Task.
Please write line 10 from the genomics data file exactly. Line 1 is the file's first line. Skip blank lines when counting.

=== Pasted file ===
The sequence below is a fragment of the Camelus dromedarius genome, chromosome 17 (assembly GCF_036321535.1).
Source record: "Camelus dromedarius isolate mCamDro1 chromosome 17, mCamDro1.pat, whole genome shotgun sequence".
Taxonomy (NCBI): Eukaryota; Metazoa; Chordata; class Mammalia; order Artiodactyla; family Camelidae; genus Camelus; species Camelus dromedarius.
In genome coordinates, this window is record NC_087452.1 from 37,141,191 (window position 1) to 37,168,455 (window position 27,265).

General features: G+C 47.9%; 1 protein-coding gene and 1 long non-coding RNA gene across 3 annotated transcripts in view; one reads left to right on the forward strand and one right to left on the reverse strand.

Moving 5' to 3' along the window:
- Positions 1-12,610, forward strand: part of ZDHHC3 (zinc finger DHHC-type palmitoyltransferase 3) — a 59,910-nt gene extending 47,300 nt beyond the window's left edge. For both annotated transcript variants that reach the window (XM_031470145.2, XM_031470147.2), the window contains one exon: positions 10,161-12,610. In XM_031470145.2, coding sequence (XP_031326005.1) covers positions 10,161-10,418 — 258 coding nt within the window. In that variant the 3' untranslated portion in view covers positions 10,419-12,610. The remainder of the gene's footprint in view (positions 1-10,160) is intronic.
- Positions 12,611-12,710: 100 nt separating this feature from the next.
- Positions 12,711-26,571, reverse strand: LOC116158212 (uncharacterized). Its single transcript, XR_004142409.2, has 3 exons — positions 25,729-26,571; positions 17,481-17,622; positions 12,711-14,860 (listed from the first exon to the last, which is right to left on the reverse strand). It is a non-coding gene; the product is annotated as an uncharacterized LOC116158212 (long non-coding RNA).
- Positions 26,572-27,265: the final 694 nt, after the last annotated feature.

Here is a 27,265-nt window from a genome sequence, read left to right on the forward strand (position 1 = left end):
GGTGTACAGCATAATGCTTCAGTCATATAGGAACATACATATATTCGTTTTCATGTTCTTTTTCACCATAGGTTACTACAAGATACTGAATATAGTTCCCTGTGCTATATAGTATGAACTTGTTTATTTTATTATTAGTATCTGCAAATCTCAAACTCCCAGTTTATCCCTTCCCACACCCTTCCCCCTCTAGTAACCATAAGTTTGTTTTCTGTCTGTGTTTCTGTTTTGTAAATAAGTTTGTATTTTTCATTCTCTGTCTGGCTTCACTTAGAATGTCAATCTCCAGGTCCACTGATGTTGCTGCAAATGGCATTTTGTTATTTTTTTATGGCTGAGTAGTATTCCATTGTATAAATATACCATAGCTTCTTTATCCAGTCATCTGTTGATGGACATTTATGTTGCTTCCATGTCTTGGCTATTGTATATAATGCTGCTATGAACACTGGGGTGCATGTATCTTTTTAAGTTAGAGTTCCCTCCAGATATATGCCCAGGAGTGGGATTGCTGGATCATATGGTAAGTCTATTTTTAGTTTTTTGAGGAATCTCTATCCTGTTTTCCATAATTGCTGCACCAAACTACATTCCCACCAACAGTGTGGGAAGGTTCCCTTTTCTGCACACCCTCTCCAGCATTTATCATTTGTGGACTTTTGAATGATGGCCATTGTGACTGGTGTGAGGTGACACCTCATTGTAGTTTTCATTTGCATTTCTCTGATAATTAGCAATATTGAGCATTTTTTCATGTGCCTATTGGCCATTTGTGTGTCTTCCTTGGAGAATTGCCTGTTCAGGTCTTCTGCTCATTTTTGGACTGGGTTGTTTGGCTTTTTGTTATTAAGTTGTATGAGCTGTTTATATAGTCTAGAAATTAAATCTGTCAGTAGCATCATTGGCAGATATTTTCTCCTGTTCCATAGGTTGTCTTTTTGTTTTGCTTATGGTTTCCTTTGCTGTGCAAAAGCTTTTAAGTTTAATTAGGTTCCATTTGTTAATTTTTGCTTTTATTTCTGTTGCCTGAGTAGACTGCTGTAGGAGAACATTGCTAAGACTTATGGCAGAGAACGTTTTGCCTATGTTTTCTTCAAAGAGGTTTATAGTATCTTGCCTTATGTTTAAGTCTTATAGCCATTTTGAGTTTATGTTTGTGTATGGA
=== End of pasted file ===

- Positions 26,572-27,265: the final 694 nt, after the last annotated feature.